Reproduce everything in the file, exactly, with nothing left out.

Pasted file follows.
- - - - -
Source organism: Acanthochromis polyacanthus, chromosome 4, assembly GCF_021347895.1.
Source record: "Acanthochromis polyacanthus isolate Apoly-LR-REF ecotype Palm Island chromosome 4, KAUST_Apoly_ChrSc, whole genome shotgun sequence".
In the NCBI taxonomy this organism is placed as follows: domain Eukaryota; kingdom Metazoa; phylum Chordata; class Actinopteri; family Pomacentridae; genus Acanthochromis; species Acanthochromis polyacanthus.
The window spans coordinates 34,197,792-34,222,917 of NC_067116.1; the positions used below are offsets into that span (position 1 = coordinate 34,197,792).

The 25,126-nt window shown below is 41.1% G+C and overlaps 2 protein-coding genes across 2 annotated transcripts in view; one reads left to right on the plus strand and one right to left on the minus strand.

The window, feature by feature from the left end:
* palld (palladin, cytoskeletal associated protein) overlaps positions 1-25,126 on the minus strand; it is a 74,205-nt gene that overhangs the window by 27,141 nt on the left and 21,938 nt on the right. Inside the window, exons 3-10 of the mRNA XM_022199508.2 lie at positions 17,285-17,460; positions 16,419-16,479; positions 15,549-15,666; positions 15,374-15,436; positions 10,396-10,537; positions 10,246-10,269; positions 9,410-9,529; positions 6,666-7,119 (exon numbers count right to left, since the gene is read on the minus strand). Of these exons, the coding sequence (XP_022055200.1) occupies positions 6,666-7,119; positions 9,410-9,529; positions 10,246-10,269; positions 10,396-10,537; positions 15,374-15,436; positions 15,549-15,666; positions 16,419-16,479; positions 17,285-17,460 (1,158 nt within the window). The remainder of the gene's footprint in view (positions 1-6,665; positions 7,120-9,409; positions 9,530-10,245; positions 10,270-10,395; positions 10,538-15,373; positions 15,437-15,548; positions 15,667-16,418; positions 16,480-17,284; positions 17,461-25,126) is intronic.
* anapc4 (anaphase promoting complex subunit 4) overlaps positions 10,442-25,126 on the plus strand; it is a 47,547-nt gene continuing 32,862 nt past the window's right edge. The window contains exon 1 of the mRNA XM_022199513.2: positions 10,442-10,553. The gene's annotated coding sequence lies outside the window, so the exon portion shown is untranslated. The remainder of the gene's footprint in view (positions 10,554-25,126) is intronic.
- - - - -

Source organism: Acanthochromis polyacanthus, chromosome 4, assembly GCF_021347895.1.
Source record: "Acanthochromis polyacanthus isolate Apoly-LR-REF ecotype Palm Island chromosome 4, KAUST_Apoly_ChrSc, whole genome shotgun sequence".
In the NCBI taxonomy this organism is placed as follows: domain Eukaryota; kingdom Metazoa; phylum Chordata; class Actinopteri; family Pomacentridae; genus Acanthochromis; species Acanthochromis polyacanthus.
The window spans coordinates 34,197,792-34,222,917 of NC_067116.1; the positions used below are offsets into that span (position 1 = coordinate 34,197,792).

The 25,126-nt window shown below is 41.1% G+C and overlaps 2 protein-coding genes across 2 annotated transcripts in view; one reads left to right on the plus strand and one right to left on the minus strand.

The window, feature by feature from the left end:
* palld (palladin, cytoskeletal associated protein) overlaps positions 1-25,126 on the minus strand; it is a 74,205-nt gene that overhangs the window by 27,141 nt on the left and 21,938 nt on the right. Inside the window, exons 3-10 of the mRNA XM_022199508.2 lie at positions 17,285-17,460; positions 16,419-16,479; positions 15,549-15,666; positions 15,374-15,436; positions 10,396-10,537; positions 10,246-10,269; positions 9,410-9,529; positions 6,666-7,119 (exon numbers count right to left, since the gene is read on the minus strand). Of these exons, the coding sequence (XP_022055200.1) occupies positions 6,666-7,119; positions 9,410-9,529; positions 10,246-10,269; positions 10,396-10,537; positions 15,374-15,436; positions 15,549-15,666; positions 16,419-16,479; positions 17,285-17,460 (1,158 nt within the window). The remainder of the gene's footprint in view (positions 1-6,665; positions 7,120-9,409; positions 9,530-10,245; positions 10,270-10,395; positions 10,538-15,373; positions 15,437-15,548; positions 15,667-16,418; positions 16,480-17,284; positions 17,461-25,126) is intronic.
* anapc4 (anaphase promoting complex subunit 4) overlaps positions 10,442-25,126 on the plus strand; it is a 47,547-nt gene continuing 32,862 nt past the window's right edge. The window contains exon 1 of the mRNA XM_022199513.2: positions 10,442-10,553. The gene's annotated coding sequence lies outside the window, so the exon portion shown is untranslated. The remainder of the gene's footprint in view (positions 10,554-25,126) is intronic.